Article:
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Archive for December 2nd, 2018

WSOP Circuit Harrah’s Cherokee Main Event Draws 419 Entries on Day 1A, 50 Survive

Todd Osborne leads the 50 survivors from Day 1A of the WSOP Circuit Harrah’s Cherokee Main Event into Monday’s Day 2

The WSOP Circuit Harrah’s Cherokee Main Event kicked off with a bang on Friday with the first of two starting flights. It was a busy day at the host casino, with 419 entrants putting up the $1,700 buy-in to join Main Event action.

However, just 50 of them made it through the day and will be heading into Day 2 of the tournament. That next stage of the Main Event will take place Monday at Harrah’s Cherokee. But there is one more flight to be played before that, which means that the field and the prize pool will be boosted further. Flight B is slated to take place today at the host casino. The tournament features a guaranteed prize pool of $1 million, and given the massive Flight A field and the fact that Flight B is ahead, it looks like the guarantee will be crushed.

Todd Osborne from Ooltewah, Tennessee leads the pack of 50 survivors after bagging and tagging 568,000 in chips last night. The player is going for his first WSOP Circuit title. He had 18 previous in-the-money finishes in WSOP Circuit tournaments. Trailing closely behind is Toby Boas from Gainesville, Florida with 566,000. Randall Rothwell from Chattanooga, Tennessee rounds out top three of the leaderboard.

Bracelet and Ring Winners in the Hunt for the Harrah’s Cherokee Title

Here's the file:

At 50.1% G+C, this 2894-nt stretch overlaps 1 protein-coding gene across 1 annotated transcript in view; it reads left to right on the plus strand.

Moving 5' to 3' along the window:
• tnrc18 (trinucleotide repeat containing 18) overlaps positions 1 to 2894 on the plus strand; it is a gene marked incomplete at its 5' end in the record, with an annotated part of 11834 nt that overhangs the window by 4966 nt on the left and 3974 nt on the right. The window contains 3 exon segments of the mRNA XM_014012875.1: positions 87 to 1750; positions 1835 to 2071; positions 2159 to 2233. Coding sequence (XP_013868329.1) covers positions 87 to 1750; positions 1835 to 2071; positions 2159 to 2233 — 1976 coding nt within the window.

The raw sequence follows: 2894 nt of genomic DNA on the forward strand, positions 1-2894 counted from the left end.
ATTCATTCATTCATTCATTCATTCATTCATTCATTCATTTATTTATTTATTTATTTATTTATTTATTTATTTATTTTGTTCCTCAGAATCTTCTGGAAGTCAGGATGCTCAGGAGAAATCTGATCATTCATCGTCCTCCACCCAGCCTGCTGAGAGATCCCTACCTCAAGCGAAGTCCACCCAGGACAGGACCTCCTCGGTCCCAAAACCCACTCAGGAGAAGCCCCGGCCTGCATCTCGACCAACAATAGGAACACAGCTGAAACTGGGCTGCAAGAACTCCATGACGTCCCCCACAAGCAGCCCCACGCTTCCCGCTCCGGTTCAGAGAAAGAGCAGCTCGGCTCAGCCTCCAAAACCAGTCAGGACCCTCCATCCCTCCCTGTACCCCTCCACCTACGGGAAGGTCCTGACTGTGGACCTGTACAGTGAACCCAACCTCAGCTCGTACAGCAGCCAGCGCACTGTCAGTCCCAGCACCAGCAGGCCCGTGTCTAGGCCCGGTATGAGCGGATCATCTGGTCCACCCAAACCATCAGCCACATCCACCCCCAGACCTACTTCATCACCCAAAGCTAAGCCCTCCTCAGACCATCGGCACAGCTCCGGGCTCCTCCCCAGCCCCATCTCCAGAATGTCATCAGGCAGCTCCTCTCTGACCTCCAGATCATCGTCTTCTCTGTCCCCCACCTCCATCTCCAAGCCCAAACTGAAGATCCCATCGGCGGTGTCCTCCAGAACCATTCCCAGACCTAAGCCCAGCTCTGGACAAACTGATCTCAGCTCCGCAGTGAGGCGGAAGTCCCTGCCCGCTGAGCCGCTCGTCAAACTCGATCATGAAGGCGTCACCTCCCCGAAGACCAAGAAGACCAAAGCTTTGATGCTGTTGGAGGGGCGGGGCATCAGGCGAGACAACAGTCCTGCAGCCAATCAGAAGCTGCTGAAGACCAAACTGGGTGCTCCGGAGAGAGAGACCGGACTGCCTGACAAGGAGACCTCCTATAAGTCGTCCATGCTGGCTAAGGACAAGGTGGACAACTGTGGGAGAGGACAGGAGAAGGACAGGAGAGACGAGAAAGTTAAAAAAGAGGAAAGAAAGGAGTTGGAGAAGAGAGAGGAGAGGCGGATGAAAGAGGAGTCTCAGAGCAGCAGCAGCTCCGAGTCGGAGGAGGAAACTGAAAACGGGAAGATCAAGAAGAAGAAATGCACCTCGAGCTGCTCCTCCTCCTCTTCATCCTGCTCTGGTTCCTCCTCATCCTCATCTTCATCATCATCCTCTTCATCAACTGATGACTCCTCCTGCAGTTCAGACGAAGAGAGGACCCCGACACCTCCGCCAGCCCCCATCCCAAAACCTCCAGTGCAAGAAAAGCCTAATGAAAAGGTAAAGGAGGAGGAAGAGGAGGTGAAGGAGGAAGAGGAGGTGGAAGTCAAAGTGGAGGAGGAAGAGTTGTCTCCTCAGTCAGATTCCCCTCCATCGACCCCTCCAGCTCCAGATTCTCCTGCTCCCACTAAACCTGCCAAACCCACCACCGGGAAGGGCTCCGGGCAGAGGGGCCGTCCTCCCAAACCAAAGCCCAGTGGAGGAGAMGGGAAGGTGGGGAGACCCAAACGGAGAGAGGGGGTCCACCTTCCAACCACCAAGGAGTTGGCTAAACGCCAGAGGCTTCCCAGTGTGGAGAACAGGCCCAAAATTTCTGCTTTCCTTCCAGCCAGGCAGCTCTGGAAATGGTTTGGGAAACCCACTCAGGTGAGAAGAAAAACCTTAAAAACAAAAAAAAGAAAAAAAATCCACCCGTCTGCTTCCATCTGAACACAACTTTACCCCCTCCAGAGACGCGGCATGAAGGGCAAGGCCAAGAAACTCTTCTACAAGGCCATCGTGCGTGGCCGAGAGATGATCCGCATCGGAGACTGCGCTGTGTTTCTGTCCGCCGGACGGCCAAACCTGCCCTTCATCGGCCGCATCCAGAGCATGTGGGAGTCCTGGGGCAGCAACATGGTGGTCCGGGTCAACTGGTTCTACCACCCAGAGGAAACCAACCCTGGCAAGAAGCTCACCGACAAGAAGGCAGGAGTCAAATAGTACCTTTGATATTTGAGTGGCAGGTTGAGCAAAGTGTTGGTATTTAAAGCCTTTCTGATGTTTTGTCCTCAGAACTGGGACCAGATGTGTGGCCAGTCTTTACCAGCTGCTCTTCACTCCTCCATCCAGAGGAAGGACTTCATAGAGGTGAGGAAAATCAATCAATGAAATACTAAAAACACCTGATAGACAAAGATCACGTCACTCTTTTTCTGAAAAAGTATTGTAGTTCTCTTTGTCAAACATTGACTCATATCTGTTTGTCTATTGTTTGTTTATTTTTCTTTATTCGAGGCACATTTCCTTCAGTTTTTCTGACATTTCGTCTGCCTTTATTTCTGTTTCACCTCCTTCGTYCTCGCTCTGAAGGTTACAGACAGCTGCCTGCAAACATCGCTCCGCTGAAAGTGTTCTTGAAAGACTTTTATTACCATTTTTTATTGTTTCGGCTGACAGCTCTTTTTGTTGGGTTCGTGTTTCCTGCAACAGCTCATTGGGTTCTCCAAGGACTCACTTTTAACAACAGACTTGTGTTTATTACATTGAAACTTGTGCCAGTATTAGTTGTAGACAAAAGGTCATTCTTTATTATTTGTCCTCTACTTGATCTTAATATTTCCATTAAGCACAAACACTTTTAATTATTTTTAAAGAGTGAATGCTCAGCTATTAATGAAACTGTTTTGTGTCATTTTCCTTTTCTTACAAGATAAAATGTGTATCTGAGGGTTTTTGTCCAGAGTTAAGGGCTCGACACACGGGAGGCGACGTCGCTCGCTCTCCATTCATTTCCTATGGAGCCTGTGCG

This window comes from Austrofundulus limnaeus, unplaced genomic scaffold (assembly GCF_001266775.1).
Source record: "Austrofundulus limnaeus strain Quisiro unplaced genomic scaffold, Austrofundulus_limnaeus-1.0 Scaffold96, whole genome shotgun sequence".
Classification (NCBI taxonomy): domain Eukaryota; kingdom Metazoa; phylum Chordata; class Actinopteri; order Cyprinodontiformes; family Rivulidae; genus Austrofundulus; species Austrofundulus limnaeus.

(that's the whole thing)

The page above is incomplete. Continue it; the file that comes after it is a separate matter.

The Main Event at Harrah’s Cherokee attracted a number of players who have previously won either gold bracelets from the WSOP or gold rings from the WSOP Circuit. Former gold bracelet winners to enter the race included 2004 Main Event champ Greg Raymer, Keven Stammen, Kevin Eyster, and Jonathan Hilton, among others.

Notables to advance into Day 2 include Adam Hendrix, Alex Rocha, Allen Kessler, and Irene Carey. And Brock Wilson, Harry Arutyunyan, and former Harrah’s Cherokee champ Jake Bazeley were among the prominent players who were unable to bag for the night. Bazeley won his WSOP Circuit Harrah’s Cherokee title in 2014.

Flight B of the tournament starts today at 11 am local time. Interested players will be able to register into the event until the beginning of Level 13. Once registration closes, organizers will be able to announce the final prize pool and the paid places. Those who survive through Day 1B will join the Day 1A hopefuls on Monday to play together Day 2 of the tournament. The Main Event includes one more day of action. That one will take place Tuesday at the host casino and it is when the winner will be determined.

Charles Johnson from Norcross, Georgia won last year’s edition of the Harrah’s Cherokee Main Event. The player bested a field of 957 entries to collect $272,744 in prize money. That was Johnson’s largest cash from the series.

Aside from a six-figure payout, the brand-new winner of the ongoing Main Event will also secure a seat into the season-ending Global Casino Championship. The event will take place next summer namely at Harrah’s Cherokee.

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The post WSOP Circuit Harrah’s Cherokee Main Event Draws 419 Entries on Day 1A, 50 Survive appeared first on Casino News Daily.

Michigan Online Gambling, DFS Bills Await Senate Vote

Michigan could be weeks away from legalizing online gambling and daily fantasy sports if a set of bills gets Senate approval